Courtroom Victory Not An Illusion
One of the reasons I like my job, besides the fact that they let me do a blog, are the interesting people I get to work with. One of the most interesting is Richard La Jeunesse:
Besides being a great real estate/environmental lawyer, Richard is a talented magician. I’m talking one of those “how did he do that” caliber guys. So, I couldn’t help but think of Richard when I saw this case.
A federal court in Nevada awarded judgment in favor of Teller, half of the comedy/magic duo “Penn and Teller”:
Apparently, a Dutch magician named Gerard Dogge created two YouTube videos in which he performed a magic trick “strikingly similar” to one of Teller’s tricks. The illusion is called “Shadows” and it’s been part of Teller’s act for over 30 years. Dogge also offered to sell props used in his trick. Teller sued for copyright infringement and a violation of the Lanham Act. Here it is:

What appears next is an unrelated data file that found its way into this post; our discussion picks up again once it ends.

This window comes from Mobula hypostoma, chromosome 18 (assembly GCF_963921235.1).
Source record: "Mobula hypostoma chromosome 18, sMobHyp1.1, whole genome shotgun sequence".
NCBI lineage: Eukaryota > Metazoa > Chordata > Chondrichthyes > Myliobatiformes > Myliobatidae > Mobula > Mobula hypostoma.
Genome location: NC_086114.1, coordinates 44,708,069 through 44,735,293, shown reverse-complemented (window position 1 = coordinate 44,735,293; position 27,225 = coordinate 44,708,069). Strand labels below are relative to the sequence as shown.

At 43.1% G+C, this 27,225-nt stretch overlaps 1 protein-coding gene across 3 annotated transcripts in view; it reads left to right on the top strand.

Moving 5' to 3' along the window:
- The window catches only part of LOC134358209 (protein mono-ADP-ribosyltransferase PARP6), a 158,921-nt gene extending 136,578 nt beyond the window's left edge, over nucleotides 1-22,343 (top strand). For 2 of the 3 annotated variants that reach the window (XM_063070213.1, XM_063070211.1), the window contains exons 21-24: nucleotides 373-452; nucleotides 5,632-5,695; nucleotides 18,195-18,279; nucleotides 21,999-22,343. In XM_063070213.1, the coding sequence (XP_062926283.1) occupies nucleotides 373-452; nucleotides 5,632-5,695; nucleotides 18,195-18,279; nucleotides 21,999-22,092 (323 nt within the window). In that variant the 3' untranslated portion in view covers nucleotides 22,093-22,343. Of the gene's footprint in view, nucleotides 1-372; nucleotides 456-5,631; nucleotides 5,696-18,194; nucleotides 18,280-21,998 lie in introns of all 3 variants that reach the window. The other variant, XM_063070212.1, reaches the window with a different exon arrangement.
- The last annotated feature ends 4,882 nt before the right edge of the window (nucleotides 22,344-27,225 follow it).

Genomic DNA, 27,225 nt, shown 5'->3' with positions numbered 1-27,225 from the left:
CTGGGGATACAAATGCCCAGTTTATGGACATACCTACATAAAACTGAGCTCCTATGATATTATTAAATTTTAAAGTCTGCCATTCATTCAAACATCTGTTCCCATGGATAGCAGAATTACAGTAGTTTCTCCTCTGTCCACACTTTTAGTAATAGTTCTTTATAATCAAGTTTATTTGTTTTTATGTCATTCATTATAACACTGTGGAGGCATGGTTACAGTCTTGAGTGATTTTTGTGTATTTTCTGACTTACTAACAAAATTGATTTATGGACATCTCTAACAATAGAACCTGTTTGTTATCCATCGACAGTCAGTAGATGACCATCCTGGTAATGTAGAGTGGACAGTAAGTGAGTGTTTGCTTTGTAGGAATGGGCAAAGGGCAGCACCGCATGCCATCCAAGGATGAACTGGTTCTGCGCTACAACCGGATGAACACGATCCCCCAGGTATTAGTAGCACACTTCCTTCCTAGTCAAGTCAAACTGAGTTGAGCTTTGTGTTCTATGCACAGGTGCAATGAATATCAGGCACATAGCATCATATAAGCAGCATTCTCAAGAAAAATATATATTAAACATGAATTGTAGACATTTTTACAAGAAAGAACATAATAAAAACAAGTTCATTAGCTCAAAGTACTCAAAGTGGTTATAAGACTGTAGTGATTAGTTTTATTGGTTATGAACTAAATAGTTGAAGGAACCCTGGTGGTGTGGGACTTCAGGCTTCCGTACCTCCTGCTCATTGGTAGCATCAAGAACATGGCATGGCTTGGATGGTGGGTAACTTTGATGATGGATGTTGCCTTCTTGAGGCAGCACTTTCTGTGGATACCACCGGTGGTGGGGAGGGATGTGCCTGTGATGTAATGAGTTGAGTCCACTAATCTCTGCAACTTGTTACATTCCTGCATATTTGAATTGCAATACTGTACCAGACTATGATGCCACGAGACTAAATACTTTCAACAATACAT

The case dragged on for two years, largely because Dogge refused to cooperate. And finally the court awarded Teller a default judgment. Teller didn’t get as much money as he wanted – the court awarded $15,000 in statutory damages. But he did come away with a permanent injunction prohibiting Dogge from performing the infringing trick. Teller (and it’s interesting, in the caption of the lawsuit, Teller is identified only by that single name) also asked the court to prohibit Dogge from selling the props. Teller argued that purchasers could themselves perform the trick and continue the infringement. But the court wasn’t willing to go that far. Apparently props don’t infringe copyrights, magicians do.
I have to say, I’ve not seen a copyright suit over a magic trick before. But given the intent of the copyright law is to protect the creative process, it makes sense. I’m not sure if the first rabbit pulled out of a hat ever sued anybody!?